The focus going forward will be not on expecting DPW to perfectly predict months in advance how the collection will pan out, but rather on getting alerts much closer to the actual pick-up days. This will allow residents to wait to collect or put out leaves until just before they get collected, thus maximizing how many leaves actually get into their trucks and off our sidewalks and streets.

Quick Bites

Before I get to a somewhat lengthy summary of our ANC meetings, here are a couple quick bites of information you might like to know:

  • The Volta Park field restoration is set to commence this fall. I am scheduling a meeting soon in the park with DPR officials and members of the Friends of Volta Park. I will pressure the city to keep to the schedule and ensure that the scope of the project is as broad as possible, given the budget.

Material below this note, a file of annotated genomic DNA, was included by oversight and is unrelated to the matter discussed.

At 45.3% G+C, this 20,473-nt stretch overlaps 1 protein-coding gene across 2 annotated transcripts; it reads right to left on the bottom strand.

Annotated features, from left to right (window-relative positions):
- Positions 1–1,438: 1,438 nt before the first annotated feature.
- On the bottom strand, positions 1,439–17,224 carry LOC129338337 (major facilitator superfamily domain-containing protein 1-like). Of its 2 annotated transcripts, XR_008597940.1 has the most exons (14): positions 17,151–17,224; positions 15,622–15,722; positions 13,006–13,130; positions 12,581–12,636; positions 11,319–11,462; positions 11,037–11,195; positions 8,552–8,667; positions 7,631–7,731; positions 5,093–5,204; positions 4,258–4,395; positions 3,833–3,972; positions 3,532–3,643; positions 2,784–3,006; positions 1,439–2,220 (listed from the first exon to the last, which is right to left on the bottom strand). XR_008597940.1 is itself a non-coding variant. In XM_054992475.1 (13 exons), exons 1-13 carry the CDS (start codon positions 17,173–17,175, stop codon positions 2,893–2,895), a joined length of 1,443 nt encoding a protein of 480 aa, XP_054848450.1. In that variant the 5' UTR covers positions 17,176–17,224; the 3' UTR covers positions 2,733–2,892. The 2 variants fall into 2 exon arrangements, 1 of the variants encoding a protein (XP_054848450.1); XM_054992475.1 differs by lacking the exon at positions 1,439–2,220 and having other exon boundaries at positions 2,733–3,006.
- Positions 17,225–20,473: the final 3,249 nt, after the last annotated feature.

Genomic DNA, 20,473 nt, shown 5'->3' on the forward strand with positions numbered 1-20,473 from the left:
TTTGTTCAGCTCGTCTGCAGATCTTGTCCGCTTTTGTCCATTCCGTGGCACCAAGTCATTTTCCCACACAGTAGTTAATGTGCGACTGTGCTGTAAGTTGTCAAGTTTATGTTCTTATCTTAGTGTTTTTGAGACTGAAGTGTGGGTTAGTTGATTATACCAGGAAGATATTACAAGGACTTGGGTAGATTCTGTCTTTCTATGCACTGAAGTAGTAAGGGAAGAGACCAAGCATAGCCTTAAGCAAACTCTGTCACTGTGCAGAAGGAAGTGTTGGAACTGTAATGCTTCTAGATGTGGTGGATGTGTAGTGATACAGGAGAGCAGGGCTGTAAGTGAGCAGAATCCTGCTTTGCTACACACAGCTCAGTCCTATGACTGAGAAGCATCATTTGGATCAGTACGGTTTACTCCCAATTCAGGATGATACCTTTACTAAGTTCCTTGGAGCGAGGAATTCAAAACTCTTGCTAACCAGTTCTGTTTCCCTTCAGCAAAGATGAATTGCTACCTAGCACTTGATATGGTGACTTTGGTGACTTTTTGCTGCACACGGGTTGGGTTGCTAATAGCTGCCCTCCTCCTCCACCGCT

• Parking tickets happen, but sometimes you don’t realized they happened to you until it’s too late. To avoid this, you can sign up for the DMV’s ticker alert system. This way you’ll get an email when you get a ticket, and you can pay it on-time (or contest it if you’re feeling lucky) and not get hit with the fine doubling after 30 days.
  • No turn on red signs were added to Reservoir and Wisconsin, helping protect pedestrians from drivers who often don’t come to a stop or look to the right before turning.
  • If you are interest in enrolling your children at Hyde-Addison for Pre-k next year, you’ll have to sign up at My School DC by March 1st.